Very unsettled weather this morning, blustery with patchy sunshine and very dark, threatening clouds around. D. is on-line, doing some research, so I go for a short stroll to the nearby river. I notice two rainbows and, as I am admiring them, I realize one is between me and a nearby clump of trees. I make a break for the car but I am too late and am caught in the downpour.
We sit in the car, in the pouring rain, wondering where to go as our destination for the night is only a couple of hours away. We decide to head for Hagi and then plan what to do, depending on the weather.
On noticing a sign for Susa Hornfels, we make for it, on the off chance, having no idea what Susa Hornfels means. Susa Hornfels turns out to be a rather interesting geological feature comprising very flat rocks in layers of black and white. Thus forming striped, liquorice allsorts, cliffs above, what is today, a stormy sea.
As we arrive, to take the short walk from the car park to the cliffs, the sun breaks through lifting our spirits. But we, prudently, carry our rain suits. The surface of the rocks is slippery and I feel old not being willing to walk across them as some young people are doing. I, thankfully, can enjoy the unusual geological feature and overall beauty of the spot without, unduly, risking my aged neck.
We drive on following the Yamaguchi coast towards Hagi. The coastline, with myriad, tiny, offshore islands, rugged cliffs and varied geology provides constant interest. We stop at a new michi no eki, Abu machi, which has a market, restaurants, good toilets, an onsen and onsen pool. An ideal shachuhaku spot, perhaps.
In Hagi, we have lunch in a Chinese restaurant and buy dinner at a nearby supermarket. We have wandered around Hagi many times so we decide to go to Toyota Lake for a change.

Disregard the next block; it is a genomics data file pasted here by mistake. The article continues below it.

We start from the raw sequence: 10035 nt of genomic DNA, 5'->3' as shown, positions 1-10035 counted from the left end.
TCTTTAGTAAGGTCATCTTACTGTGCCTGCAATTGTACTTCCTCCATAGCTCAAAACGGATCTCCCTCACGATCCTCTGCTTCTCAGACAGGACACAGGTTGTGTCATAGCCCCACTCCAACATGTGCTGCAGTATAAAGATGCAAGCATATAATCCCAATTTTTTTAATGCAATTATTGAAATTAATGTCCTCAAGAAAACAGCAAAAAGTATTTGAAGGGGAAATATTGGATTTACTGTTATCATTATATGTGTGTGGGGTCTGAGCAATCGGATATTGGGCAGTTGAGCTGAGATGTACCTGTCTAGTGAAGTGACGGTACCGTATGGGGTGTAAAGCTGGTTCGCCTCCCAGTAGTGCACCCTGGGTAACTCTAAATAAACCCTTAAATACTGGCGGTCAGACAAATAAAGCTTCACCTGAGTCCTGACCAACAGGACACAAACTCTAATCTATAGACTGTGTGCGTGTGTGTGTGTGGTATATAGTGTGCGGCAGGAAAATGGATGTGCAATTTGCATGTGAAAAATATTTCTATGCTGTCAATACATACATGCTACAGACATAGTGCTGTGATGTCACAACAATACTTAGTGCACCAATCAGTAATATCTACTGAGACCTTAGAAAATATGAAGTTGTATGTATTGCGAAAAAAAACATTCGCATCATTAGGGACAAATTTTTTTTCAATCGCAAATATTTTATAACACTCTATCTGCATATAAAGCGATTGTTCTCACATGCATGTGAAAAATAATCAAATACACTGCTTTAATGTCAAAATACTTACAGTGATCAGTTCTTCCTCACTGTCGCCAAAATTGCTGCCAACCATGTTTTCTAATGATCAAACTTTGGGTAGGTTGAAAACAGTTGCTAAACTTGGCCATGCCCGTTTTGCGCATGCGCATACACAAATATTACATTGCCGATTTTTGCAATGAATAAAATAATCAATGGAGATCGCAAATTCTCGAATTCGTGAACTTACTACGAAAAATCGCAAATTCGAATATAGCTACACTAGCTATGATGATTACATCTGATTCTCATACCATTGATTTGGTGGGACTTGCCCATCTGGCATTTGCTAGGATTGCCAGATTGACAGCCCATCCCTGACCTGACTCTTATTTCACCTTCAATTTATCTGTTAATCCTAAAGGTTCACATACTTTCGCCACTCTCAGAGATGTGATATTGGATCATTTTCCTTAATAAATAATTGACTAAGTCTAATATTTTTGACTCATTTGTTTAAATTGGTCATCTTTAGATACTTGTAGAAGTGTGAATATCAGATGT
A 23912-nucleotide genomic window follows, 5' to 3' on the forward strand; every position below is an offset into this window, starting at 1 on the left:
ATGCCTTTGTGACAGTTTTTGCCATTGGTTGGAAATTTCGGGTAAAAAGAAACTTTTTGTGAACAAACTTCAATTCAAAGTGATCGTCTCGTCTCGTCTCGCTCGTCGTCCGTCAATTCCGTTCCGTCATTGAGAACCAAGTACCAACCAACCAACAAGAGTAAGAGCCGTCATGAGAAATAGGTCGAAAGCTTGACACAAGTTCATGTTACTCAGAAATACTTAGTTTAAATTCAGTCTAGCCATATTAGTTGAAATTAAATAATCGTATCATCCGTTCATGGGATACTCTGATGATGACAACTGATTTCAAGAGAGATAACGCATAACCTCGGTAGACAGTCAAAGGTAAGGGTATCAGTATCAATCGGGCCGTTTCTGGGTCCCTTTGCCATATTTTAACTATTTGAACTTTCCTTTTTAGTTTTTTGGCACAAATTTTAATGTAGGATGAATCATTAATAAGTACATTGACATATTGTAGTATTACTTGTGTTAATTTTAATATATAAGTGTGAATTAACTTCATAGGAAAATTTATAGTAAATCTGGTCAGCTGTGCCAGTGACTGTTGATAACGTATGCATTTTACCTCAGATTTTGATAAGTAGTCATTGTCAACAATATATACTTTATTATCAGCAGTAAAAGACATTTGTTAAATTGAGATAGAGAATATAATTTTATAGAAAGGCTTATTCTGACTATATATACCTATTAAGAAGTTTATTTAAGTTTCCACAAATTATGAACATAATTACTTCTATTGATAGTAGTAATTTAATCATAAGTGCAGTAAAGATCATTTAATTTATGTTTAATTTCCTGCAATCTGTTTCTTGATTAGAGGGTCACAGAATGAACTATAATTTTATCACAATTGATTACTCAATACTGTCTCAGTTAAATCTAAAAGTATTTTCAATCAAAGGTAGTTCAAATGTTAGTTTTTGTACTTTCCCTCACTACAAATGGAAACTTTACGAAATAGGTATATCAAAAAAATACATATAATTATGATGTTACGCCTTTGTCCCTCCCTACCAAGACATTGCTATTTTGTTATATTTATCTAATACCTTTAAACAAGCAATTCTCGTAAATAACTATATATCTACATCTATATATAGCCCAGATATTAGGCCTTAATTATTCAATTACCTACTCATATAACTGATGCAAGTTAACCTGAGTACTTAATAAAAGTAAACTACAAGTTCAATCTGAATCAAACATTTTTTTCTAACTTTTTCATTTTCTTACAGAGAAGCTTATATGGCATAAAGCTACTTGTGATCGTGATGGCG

Toyota Lake, we discover, has a campsite and activities for children. There are people camping and fishing. We explore a little but there don’t seem to be any really good walking paths. Things are a bit overgrown and dark. We, or someone, disturbs a large deer with impressive antlers which dashes off through the trees in panic.
We move on to our michi-no-eki ‘Hotaru kaido Nishi no ichi‘ as it is now after 5pm, but still light. On arrival we realize we have been to this place before, not to stay but to stretch the legs. It is quite busy, as it is Saturday, but not many people are staying the night. We go to the onsen which is very good. D. likes the water. We put up the screens for the last time. Tomorrow home!
Day 95 The end of the journey.
Our last morning of waking in the car and it is, again, damp and very misty. We have been traveling for 3 months and 3 days, living very comfortably in the van. We have both slept well and never felt cold or uncomfortable during the night. Well, it was always a bit of a bother getting up to wander off to the toilet in the pouring rain but that happened but rarely – well the pouring rain bit.
One drama before we set off for home the valve on one of the air mats breaks. What timing! We won’t need it tonight and it has served us well even if it has been a struggle the whole trip but, it finally expires.
As we set off for Shimonoseki, Kyushu and home the mist begins to lift giving rise to some startlingly, beautiful scenes. The misty hills emerging into sunshine and fields dripping with glistening dew in the golden light as remnant ribbons of mist drift everywhere. Within a few minutes it is all gone and the landscape reverts to the mundane.
＊Hotaru no yu onsen ; 660 yen / adult
Karato Ichiba (market)
In Shimonoseki we stop at the famous fish market, Karato ichiba, by the Kanmon Bridge over to Kyushu. Hundreds of people are sitting all along the waterfront eating sushi or hot fish soup from the market even though it is only 10:30 or so. Breakfast, early lunch, a little something – who knows – but there are whole families here and the car park is packed.
We buy fresh fish donburi –ikura, crab and uni on rice and take it away for lunch. We join the highway and cross the bridge to Kyushu. And arrive home about 1pm.
It has been – Thirteen thousand one hundred and fifteen kilometres and taken 3 months.
The author is a long term resident of Japan who has and continues to travel the country extensively. Avoiding highways where possible, the author has driven from Kagoshima in Kyushu to Wakanai in Hokkaido covering 20,000 plus kilometres and counting.